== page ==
Harvard's Faust: Boundaries Remain for Women

Drew Gilpin Faust

Drew Gilpin Faust has been named Harvard University's first woman president. Jodi Hilton/Getty Images hide caption

itoggle caption Jodi Hilton/Getty Images

About Drew Gilpin Faust

  • Grew up in Virginia's Shenandoah Valley.
  • Attended a boarding school in Concord, Mass.
  • Bachelor's from Bryn Mawr, 1968.
  • Master's and then doctorate in American civilization from University of Pennsylvania, 1975.
  • Taught at University of Pennsylvania from 1976 to 2000, where she also headed, at various times, the American civilization and women's studies programs.
  • Dean of Radcliffe Institute for Advanced Study since 2001.
  • Historian of the Civil War and the American South; has written five books.
  • Married to Harvard professor Charles Rosenberg; their daughter Leah is a professor at University of Florida; their daughter Jessica graduated from Harvard in 2004.
  • With Faust's selection, half of the eight Ivy League colleges will be led by women.

About Harvard

  • 22,754 applied for the Class of 2010; 2,124 were accepted.
  • Undergraduate tuition costs $43,655 a year; half the student body qualifies for need-based scholarships.
  • Seven U.S. presidents had degrees from Harvard; its faculty has produced 43 Nobel laureates.

Drew Gilpin Faust, 59, is poised to become the first woman president of Harvard University when she takes office in July. As a child growing up in a tradition-bound family in the Shenandoah Valley of Virginia, she could hardly have imagined reaching such heights.

In fact, Faust, currently the dean of Radcliffe Institute for Advanced Study, says her mother used to tell her: "It's a man's world, sweetie. And the sooner you learn that, the better off you'll be."

Faust would fight with her mother over whether it was appropriate for her to drive a car at night, even if one of her three brothers was a passenger. Her mother believed her daughter had to temper her ambitions.

"It seemed [to my parents] almost squandered to have me be talented in school. It was seen as sort of a problem – 'What do we do with her?'" Faust tells Steve Inskeep. "And I was sort of a smart-aleck, I suppose, at times. Opined on a variety subjects, when it was more appropriate for a young woman of my generation and my surroundings in Virginia to be a little more reticent, let men take the lead."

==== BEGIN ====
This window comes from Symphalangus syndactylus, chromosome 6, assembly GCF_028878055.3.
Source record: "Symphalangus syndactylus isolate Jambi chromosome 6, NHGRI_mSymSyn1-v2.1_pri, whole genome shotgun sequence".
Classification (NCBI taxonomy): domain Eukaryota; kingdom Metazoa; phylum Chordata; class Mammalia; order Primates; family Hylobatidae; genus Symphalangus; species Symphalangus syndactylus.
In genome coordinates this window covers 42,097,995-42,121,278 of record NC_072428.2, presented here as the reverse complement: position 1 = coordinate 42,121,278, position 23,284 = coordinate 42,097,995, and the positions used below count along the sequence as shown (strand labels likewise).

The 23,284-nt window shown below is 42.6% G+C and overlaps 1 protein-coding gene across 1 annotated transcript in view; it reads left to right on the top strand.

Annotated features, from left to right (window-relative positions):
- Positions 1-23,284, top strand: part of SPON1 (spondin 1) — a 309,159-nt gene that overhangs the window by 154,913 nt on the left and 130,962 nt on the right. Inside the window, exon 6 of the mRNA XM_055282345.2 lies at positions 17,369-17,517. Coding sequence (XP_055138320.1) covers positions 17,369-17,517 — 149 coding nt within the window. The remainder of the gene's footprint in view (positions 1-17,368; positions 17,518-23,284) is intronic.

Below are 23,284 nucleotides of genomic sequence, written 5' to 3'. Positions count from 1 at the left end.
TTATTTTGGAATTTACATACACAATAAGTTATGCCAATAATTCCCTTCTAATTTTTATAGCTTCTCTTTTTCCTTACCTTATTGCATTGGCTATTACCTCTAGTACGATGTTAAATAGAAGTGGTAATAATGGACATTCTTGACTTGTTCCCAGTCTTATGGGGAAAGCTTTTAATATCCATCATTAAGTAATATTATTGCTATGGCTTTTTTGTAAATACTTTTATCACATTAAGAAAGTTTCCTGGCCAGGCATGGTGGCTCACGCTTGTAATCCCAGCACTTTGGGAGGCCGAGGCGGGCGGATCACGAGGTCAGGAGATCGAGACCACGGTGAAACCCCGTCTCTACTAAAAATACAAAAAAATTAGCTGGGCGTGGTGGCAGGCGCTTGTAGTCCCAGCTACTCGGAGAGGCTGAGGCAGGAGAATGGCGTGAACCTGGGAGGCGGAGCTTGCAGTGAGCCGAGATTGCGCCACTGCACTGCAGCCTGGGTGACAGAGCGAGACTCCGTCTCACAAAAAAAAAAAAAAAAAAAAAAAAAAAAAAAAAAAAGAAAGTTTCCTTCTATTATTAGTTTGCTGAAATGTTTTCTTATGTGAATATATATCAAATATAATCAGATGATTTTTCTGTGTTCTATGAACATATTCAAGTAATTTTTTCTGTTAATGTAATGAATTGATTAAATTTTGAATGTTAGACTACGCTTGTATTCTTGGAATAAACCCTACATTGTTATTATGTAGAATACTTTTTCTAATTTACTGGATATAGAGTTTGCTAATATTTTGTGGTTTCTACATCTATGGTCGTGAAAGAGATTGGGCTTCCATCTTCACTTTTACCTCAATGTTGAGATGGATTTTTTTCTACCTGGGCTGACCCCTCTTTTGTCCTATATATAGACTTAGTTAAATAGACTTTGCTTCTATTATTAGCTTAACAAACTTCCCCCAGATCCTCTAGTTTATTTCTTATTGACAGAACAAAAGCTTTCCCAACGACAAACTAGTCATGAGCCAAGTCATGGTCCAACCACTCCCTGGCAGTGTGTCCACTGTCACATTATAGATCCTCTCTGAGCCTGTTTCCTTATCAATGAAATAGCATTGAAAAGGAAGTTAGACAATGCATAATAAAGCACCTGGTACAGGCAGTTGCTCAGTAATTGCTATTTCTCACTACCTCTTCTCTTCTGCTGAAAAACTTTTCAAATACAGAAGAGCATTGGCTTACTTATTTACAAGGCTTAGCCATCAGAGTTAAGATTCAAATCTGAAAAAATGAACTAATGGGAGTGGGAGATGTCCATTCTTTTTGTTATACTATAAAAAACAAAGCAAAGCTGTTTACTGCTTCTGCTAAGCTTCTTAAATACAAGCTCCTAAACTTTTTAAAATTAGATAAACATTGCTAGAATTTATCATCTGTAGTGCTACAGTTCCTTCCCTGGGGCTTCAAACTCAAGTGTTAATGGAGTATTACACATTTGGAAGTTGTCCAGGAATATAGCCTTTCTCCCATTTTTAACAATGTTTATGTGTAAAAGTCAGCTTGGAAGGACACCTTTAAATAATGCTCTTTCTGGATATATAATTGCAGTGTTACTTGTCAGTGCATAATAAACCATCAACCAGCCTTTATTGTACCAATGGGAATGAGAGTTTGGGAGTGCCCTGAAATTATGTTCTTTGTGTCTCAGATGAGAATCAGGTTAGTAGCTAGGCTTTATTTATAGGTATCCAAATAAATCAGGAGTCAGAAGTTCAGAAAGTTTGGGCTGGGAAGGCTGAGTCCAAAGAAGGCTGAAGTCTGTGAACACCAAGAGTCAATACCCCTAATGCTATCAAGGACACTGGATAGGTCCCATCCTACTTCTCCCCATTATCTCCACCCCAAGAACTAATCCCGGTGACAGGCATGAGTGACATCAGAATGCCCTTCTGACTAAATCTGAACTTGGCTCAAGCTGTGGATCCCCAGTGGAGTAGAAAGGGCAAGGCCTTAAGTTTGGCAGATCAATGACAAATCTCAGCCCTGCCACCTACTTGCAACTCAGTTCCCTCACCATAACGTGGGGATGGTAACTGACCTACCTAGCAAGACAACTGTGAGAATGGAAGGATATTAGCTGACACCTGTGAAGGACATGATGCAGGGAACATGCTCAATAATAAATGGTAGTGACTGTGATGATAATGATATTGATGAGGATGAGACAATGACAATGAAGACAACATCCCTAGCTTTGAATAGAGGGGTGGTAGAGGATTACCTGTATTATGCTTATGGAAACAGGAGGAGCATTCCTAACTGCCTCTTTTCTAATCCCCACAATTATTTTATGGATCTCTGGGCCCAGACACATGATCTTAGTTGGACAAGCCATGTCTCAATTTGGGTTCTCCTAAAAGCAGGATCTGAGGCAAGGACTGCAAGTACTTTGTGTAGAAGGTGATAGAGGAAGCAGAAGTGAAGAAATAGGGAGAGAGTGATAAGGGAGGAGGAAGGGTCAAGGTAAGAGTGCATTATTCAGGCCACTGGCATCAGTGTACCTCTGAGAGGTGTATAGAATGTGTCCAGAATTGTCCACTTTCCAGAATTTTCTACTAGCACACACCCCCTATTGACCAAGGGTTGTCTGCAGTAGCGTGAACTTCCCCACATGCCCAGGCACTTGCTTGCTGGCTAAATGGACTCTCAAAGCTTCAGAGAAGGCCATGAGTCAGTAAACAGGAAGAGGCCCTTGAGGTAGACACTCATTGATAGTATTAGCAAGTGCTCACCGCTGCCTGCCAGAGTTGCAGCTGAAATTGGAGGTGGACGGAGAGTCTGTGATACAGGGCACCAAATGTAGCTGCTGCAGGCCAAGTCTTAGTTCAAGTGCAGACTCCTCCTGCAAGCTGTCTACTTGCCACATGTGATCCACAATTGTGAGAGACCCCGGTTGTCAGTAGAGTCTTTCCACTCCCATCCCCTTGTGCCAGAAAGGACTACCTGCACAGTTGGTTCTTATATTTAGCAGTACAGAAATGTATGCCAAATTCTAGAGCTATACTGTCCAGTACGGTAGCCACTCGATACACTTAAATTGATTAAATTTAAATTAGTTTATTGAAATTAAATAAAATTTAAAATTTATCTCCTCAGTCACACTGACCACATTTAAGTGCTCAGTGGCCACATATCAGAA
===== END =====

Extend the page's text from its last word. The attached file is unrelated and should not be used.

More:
Faust left Virginia before she was grown to attend what was then an all-girl's boarding school. She later enrolled at Bryn Mawr, a women's college.

Faust says she can understand her mother's impulse to narrow her horizons.

"I think my mother's comment was one of bitterness... and it was also, I think, a little bit, perhaps, of resentment that I should push at boundaries that she had had to accept and live with," Faust says. "And who was I to say that I could be different?"

Women today still face boundaries, but less so than their counterparts did a generation ago, she says.

Still, only nine of the Fortune 500 companies are headed by women. Even though half of the Ivy League schools will now be led by women, about 75 percent of the tenured and tenure-track faculty at Harvard are men.

Faust's predecessor, Lawrence Summers, stepped into controversy when he suggested that women were not as strong in the hard sciences and mathematics as men. To redeem himself, he asked Faust to head an effort to recruit, retain and promote women at Harvard.

She saw it as "a moment of great openness at Harvard, a moment when we had a real chance to make changes," Faust says. "We need to be thinking about breaking down all boundaries that might inhibit the full realization of [Harvard community members'] potential."

Even though Summers was forced out of the presidency, Faust says she will continue some of his initiatives — particularly the enhancement of science, the breaking down of disciplinary boundaries and the improvement of undergraduate education.

Those who chose Faust hope she can make reforms with more consensus than Summers could. As a historian, Faust says, she's all too aware that "change is often frightening."

"That doesn't mean we shouldn't do it," she says. "It just means that we should recognize that it can be difficult and figure out the ways to make our way through it most successfully."

Comments

 

Please keep your community civil. All comments must follow the NPR.org Community rules and terms of use, and will be moderated prior to posting. NPR reserves the right to use the comments we receive, in whole or in part, and to use the commenter's name and location, in any medium. See also the Terms of Use, Privacy Policy and Community FAQ.